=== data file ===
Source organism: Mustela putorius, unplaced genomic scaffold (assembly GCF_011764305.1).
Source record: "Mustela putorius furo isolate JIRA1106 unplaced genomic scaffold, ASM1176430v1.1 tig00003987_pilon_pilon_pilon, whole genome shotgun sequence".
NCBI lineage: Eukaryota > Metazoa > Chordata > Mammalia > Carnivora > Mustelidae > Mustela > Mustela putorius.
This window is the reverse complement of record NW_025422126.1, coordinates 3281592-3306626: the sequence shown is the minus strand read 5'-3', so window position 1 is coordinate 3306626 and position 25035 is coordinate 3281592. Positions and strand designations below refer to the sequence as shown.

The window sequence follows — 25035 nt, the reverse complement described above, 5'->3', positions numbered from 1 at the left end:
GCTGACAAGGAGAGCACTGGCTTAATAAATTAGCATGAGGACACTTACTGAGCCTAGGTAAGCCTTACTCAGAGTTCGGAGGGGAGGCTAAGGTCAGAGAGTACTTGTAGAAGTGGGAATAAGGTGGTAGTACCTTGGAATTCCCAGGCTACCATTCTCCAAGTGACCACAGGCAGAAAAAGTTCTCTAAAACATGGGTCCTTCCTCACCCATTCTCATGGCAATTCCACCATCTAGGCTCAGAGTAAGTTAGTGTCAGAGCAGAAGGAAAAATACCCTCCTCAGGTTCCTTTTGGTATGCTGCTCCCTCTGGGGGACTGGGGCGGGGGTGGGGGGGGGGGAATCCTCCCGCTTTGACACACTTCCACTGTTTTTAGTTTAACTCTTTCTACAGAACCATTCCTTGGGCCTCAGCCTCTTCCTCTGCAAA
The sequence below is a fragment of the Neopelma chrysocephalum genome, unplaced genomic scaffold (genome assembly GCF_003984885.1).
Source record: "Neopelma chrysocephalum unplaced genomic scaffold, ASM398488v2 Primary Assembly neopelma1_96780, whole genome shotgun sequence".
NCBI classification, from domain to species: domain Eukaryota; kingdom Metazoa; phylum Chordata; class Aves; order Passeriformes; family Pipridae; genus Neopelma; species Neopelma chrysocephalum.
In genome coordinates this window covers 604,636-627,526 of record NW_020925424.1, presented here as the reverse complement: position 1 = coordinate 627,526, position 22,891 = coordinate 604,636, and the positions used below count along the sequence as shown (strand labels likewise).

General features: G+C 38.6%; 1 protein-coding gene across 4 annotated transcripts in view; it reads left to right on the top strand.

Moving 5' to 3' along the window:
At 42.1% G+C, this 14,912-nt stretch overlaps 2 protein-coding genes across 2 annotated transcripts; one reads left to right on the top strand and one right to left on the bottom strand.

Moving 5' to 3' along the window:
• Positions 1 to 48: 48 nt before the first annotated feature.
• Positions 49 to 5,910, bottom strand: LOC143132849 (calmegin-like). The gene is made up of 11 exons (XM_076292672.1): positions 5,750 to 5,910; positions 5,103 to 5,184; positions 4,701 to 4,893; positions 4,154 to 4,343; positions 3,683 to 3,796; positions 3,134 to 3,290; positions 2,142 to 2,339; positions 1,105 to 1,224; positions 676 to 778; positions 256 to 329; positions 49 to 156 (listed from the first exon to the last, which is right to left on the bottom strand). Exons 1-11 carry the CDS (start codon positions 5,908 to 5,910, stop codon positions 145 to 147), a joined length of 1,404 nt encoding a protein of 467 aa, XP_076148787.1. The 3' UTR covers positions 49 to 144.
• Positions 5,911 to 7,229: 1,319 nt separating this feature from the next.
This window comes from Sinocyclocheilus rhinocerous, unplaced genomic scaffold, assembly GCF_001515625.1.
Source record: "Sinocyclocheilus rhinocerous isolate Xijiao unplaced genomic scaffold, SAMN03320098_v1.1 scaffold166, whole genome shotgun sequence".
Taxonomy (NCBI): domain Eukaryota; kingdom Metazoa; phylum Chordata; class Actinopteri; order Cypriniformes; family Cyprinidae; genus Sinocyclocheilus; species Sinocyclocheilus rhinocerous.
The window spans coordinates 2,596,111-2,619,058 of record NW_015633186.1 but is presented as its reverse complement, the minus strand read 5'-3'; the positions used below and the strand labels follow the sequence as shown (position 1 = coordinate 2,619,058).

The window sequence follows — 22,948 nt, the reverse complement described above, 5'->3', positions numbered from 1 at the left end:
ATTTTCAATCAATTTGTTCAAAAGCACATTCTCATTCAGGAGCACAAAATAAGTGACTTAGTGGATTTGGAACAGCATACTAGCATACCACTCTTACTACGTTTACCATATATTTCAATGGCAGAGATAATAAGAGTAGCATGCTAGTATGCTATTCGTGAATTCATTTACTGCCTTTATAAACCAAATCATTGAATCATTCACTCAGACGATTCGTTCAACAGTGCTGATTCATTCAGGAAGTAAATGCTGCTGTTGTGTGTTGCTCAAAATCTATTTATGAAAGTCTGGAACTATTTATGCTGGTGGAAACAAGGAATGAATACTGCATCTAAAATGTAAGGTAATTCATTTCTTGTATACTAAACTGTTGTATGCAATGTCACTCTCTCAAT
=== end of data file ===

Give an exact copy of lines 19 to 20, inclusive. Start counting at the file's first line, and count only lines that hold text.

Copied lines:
Source record: "Sinocyclocheilus rhinocerous isolate Xijiao unplaced genomic scaffold, SAMN03320098_v1.1 scaffold166, whole genome shotgun sequence".
Taxonomy (NCBI): domain Eukaryota; kingdom Metazoa; phylum Chordata; class Actinopteri; order Cypriniformes; family Cyprinidae; genus Sinocyclocheilus; species Sinocyclocheilus rhinocerous.